He discovered art as one who experiences the sting of destiny and has never abandoned the brushes. “The moment I sat down in front of a canvas, I was happy. Because it was a world and I could do whatever I wanted in it, ”she wrote about that spell, being just in her twenties enrolled in the Philadelphia School of Design for Women. She had come out of the family shell – from a peculiar home: railroad businessmen and opera singers on her father’s side, and a mother descended from a signatory of the Constitution – to study at the girls’ school, which she would soon abandon at the hand of the Cuban painter Carlos Enriquez, with whom he would have two children and whom he would soon surpass artistically and personally. With Enríquez he learned about the exuberance of the avant-garde in Cuba, without them making a dent in his brushes.
Her reluctant gregarious personality set her free, but deprived her of the comfort of etiquette
The body mark of motherhood, from the prepartum to the postpartum phases, turns into a stark pictorial material in her hands; also the female nudes, including his self-portraits, the last of them at 80 years old. The abundant presence of pregnant women, or a transida Degenerate Madonna, her breasts exhausted, she is a reminder of the trauma of losing her first daughter. His entire creative universe is first-hand: his children, his friends, his family and neighbors; even celebrities who reached out to her, like Andy Warhol, had to submit to her outspoken perception of the human condition. His 1965 portrait of his son Hartley reflects his introspective mastery.
Warhol was portrayed in 1970 naked, exposed and vulnerable; the person within the determined and captivating character who ruled over the New York art scene of the time. The painting, which hangs in the Whitney in New York, does not compromise his fame and shows him sunk in the corset that the dandy was forced to wear after the attempted murder suffered two years earlier at the hands of his former collaborator Valerie Solanas. “Like Chekhov, I am a collector of souls…; If he hadn’t been an artist, he would have been a psychiatrist ”, Neel said of the psychological background of his portraits. That intuitive penetration of his gaze unequivocally equated the artist Warhol with the urchins that populated Latin Harlem. (Dominican children from Calle 108, from 1955), where Neel ended up fleeing the excessive bohemianism of the Village, or with two black girls from the neighborhood, a portrait from 1959, in which experts see traces of the documentary aesthetics of photographers such as Berenice Abbott or Dorothea Lange.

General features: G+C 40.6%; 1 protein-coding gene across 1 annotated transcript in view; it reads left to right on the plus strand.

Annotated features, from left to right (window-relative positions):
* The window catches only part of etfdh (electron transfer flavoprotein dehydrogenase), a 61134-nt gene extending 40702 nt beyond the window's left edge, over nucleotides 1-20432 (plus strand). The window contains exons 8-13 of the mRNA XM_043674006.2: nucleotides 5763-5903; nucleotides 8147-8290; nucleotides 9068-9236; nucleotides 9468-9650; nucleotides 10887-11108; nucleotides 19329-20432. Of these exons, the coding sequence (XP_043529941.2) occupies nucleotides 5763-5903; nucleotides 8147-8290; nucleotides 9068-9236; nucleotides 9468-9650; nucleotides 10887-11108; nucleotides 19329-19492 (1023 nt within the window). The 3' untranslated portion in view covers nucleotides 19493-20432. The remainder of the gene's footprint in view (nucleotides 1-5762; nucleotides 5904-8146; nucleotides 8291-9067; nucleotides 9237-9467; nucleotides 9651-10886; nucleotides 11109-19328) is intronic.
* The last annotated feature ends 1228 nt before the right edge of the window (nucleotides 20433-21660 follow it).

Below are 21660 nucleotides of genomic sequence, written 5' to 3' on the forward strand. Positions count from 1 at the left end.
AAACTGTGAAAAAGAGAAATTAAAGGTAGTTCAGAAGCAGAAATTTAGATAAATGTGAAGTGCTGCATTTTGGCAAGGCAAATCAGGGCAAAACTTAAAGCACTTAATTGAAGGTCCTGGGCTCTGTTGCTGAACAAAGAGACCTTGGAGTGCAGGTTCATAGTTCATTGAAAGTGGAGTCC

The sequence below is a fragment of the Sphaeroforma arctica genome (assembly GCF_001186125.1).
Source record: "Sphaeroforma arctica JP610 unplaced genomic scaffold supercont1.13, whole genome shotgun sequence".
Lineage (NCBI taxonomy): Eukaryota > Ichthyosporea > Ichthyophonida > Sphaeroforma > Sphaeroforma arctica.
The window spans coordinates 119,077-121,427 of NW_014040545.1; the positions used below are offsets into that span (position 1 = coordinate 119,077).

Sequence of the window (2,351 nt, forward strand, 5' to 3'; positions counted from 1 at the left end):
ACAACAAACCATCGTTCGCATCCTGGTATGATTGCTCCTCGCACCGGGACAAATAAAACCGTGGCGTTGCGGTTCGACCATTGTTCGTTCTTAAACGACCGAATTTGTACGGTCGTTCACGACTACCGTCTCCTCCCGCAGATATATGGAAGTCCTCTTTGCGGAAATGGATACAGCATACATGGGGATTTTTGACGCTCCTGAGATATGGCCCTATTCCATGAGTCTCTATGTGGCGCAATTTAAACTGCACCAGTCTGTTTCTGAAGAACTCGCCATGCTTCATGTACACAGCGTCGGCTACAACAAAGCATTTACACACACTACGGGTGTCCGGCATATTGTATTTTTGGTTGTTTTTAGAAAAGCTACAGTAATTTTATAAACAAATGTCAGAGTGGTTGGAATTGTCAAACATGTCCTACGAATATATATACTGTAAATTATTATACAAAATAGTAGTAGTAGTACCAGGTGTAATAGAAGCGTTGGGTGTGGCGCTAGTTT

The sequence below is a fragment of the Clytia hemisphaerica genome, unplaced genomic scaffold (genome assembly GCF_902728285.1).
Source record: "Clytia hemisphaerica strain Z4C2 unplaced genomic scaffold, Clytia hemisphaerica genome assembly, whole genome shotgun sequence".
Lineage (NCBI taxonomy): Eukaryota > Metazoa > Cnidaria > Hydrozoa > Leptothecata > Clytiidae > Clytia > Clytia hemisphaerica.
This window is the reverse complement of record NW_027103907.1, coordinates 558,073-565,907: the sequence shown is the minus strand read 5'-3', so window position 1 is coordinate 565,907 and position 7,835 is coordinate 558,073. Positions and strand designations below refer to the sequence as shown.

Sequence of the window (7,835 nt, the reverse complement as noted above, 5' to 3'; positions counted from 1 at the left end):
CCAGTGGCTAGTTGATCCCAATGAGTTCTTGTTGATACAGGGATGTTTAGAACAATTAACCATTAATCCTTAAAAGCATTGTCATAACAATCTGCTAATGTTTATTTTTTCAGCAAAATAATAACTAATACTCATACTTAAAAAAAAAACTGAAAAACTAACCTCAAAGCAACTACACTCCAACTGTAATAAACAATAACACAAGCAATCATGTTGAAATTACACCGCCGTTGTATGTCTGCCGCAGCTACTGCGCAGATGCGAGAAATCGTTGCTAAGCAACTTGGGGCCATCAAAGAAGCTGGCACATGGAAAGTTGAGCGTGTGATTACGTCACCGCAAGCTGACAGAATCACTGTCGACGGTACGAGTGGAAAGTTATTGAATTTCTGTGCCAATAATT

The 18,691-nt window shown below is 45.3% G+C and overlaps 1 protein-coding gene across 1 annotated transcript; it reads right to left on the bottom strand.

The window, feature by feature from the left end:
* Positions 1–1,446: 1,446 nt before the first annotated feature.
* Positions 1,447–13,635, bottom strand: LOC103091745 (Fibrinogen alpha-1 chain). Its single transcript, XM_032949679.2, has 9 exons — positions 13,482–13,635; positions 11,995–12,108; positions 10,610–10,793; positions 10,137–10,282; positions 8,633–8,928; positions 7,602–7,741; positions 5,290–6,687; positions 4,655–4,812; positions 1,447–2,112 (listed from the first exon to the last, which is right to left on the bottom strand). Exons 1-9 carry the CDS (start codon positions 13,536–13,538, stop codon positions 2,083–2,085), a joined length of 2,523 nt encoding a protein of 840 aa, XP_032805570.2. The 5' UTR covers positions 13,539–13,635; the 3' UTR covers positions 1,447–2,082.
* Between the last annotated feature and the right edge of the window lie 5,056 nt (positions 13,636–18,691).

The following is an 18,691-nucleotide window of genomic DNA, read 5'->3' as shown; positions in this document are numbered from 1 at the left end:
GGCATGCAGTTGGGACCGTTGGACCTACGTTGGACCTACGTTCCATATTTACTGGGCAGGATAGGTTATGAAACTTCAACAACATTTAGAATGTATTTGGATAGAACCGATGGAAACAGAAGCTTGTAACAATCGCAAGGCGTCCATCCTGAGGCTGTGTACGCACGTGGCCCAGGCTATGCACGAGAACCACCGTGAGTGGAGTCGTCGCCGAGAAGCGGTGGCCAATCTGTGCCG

It is curious that New York, the frame on which he always leaned, is practically absent from his pictorial imagination. Only in New York synthesis (1933) painted a pair of skyscrapers, an elevated subway track, luminous sirens as patches of grief, and a parade of extras with skulls instead of faces (it was the Great Depression, when Neel was living on a grant from the art program of the new deal of Roosevelt, as she struggled to raise her children alone; his successive lovers, a cluster of absences). Only this time did she surrender to the inhuman, in a setting devoid of the souls that she breathed life into to inhabit it. Like Penelope in Manhattan, returning again and again on its streets.
People Come First. Alice Neel. Metropolitan Museum. New York. Until August 1, 2021.
Eddie is an Australian news reporter with over 9 years in the industry and has published on Forbes and tech crunch.